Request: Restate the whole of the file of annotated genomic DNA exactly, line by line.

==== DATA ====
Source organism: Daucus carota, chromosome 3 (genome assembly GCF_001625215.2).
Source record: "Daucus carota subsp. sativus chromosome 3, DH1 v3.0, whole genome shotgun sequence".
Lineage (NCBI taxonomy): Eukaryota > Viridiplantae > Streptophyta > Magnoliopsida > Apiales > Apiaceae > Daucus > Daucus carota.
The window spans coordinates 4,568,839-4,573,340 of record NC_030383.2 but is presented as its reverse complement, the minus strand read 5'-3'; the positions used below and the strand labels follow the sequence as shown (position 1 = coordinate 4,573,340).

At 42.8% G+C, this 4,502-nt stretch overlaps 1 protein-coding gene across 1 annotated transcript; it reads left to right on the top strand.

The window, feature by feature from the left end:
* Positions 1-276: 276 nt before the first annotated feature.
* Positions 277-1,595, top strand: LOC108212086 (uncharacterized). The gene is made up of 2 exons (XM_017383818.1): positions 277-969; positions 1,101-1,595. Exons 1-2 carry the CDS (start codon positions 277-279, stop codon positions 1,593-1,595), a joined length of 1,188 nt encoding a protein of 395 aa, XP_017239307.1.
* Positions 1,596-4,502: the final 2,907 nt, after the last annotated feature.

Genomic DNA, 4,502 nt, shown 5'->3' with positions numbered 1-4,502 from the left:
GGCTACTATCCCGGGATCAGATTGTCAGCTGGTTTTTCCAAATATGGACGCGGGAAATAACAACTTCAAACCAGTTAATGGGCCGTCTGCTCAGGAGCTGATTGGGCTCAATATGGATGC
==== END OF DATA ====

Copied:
Source organism: Daucus carota, chromosome 3 (genome assembly GCF_001625215.2).
Source record: "Daucus carota subsp. sativus chromosome 3, DH1 v3.0, whole genome shotgun sequence".
Lineage (NCBI taxonomy): Eukaryota > Viridiplantae > Streptophyta > Magnoliopsida > Apiales > Apiaceae > Daucus > Daucus carota.
The window spans coordinates 4,568,839-4,573,340 of record NC_030383.2 but is presented as its reverse complement, the minus strand read 5'-3'; the positions used below and the strand labels follow the sequence as shown (position 1 = coordinate 4,573,340).

At 42.8% G+C, this 4,502-nt stretch overlaps 1 protein-coding gene across 1 annotated transcript; it reads left to right on the top strand.

The window, feature by feature from the left end:
* Positions 1-276: 276 nt before the first annotated feature.
* Positions 277-1,595, top strand: LOC108212086 (uncharacterized). The gene is made up of 2 exons (XM_017383818.1): positions 277-969; positions 1,101-1,595. Exons 1-2 carry the CDS (start codon positions 277-279, stop codon positions 1,593-1,595), a joined length of 1,188 nt encoding a protein of 395 aa, XP_017239307.1.
* Positions 1,596-4,502: the final 2,907 nt, after the last annotated feature.

Genomic DNA, 4,502 nt, shown 5'->3' with positions numbered 1-4,502 from the left:
GGCTACTATCCCGGGATCAGATTGTCAGCTGGTTTTTCCAAATATGGACGCGGGAAATAACAACTTCAAACCAGTTAATGGGCCGTCTGCTCAGGAGCTGATTGGGCTCAATATGGATGC